Alejandro González Iñárritu, 2014


Riggan Thompson (Michael Keaton) goes to Broadway.


The actor Riggan Thompson wants to prove he’s more than Birdman. He decides to adapt, direct and star in Ray Carver’s What we talk about when we talk about love.

This is my chance to do some work that actually means something.

The rehearsals are mediocre. Thompson wants to stop everything, especially after Ralph (Jeremy Shamos) gets injured on the set. His friend and producer Jake (Zach Galifianakis) boosts his ego just enough to keep the boat afloat. The talented Mike Shiner (Edward Norton) unexpectedly gets on board thanks to his girlfriend Lesley (Naomi Watts), giving some fresh air but also some stress to Riggan.

Thompson needs to deal with the journalists who do not really care for what he’s trying to accomplish. He deals with her moody daughter Sam (Emma Stone) who’s only obsessed with social media. He deals with his mistresses Laura (Andrea Riseborough) and her changing mood. Finally he deals with the New York critic Tabitha Dickinson (Lindsay Duncan) who promises him to destroy the play.

Eventually, Riggan makes it to the opening night, which goes beyond expectations. Riggan is exhausted though. He does not realize what’s going on and attempts to commit suicide on stage during the last act.

The play was a triumph. Even Dickinson had to admit it. The next morning Riggan wakes up with a new nose. He made it. Everyone talks about him as a brilliant actor. He opens the window to look at the sky and decide to jump.

Sam gets back in the room but can’t find her dad. She first looks down, worried. Then, she looks up, happy.


Birdman is about a performance.

Riggan is an old actor who thinks he looks like turkey with leukemia. This is probably his last battle. What he’s trying to achieve is to prove to the world – and himself – that he’s a true actor. He’s been haunted his whole life by the character of Birdman, like Mark Hamill has been reduced to a Jedi. Carver was the reason why Riggan wanted to become an actor in the first place. That’s why he wants to step on stage. He wants to pay a tribute to his mentor in a way that will make him remembered for ever as a true artist. For that he will need to show you can come from Hollywood and succeed in New York. He will have to reconcile both worlds. This is not going to be easy.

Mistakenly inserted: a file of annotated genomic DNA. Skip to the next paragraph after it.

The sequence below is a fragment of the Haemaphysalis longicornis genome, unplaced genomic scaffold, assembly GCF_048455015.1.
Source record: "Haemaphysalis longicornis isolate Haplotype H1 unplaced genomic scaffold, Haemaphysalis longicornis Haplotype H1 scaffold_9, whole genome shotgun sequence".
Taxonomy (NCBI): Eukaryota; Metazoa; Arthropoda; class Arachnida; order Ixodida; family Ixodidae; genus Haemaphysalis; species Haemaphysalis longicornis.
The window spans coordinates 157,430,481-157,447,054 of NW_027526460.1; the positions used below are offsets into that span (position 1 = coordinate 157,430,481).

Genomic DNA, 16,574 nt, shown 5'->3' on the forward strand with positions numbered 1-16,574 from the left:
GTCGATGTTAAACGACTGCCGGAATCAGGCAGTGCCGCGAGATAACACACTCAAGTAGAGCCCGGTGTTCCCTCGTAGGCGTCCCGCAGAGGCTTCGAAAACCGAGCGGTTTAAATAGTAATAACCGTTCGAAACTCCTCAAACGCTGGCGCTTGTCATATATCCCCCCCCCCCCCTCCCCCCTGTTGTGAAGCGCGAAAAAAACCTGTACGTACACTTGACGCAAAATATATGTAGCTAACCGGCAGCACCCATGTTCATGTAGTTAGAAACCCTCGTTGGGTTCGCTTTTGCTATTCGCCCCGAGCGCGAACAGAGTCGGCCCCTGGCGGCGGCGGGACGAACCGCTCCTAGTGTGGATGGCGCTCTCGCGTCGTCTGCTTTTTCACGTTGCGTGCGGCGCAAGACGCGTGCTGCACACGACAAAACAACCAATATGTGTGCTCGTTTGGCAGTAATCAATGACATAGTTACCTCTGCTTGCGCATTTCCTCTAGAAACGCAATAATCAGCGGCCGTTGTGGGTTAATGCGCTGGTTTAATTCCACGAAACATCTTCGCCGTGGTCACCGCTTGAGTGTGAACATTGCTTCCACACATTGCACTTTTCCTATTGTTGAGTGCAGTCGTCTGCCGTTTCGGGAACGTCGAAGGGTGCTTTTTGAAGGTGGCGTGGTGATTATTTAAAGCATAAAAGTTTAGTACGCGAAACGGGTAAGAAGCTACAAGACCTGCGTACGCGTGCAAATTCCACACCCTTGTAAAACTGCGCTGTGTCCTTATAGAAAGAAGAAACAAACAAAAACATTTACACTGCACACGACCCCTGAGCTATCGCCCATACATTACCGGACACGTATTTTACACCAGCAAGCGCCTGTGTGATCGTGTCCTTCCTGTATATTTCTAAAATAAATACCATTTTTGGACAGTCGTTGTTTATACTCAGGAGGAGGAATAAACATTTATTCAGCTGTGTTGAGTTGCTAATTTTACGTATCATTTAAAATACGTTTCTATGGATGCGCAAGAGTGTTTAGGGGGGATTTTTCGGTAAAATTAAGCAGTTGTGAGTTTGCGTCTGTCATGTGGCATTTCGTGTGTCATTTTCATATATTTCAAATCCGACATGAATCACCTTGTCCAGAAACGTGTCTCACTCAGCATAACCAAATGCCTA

This is the theater.

Broadway is a very political place. You don’t show up without permission. And above all you have to be nice to the right people.

You don’t get to come in here pretend you can write, direct and act your own propaganda piece without coming to me first.

In this environment, the artists have to take all the risks, unlike the critics who hide behind their Martinis or the audience who hide behind their Twitter accounts. The artists step on stage, every night, and give everything they have. They are exposed.

Carver left a piece of his liver on the table every time he wrote a fucking page.

Riggan has to be a captain that takes his ship at destination. And the journey is shaky. He’s like a CEO who needs to manage different teams and egos. He has to handle everyone’s anxiety, on top of his own emotions. The ship is very fragile. Everyone gets very emotional and dramatic. It’s normal, they’re actors. They have to be sensitive. Shiner can’t get it up unless he feels it’s real! Those guys fight everyday not to get trapped in their own head, like Riggan who keeps hearing the voice of Birdman. Even though Lesley made it to Broadway, she’s not reassured. Laura can’t have a baby. Mike can only be himself on stage, anywhere else he acts.

Everyone seems to think it’s easy for Riggan but he’s being laughed at by the journalists, disrespected by Mike and not even taken seriously by his own audience.

Hey, is this for real or are you shooting a film?

The audience is everything for the actors. They live to please.

And what did you want?

To call myself beloved, to feel myself beloved on the earth.

No wonder Riggan feels like he doesn’t exist!

I’m nothing. I’m not even here.

He’s being caught between an audience that asks for Birdman 4 and the critics who deny him to live his dream. He’s a prisoner of two kind of people who make him and want two different things.

Riggan is a romantic. That’s why he’s able to transcend himself and be a great actor. He’s an ego maniac for sure, but he cares for what he does. He cares about the meaning. He will be able to kill himself without disappearing. He’s done it! Riggan’s performance is to reconcile both worlds. He proved it was possible. Now is time for him to leave, with class. Riggan didn’t hit the ground, he went up to the sky. He leaves a smile on Sam’s face.

Can artists come back from Hollywood? Can artists escape from Broadway? Is it possible to produce outstanding art that is also popular?


This publication reflects the views only of the author.

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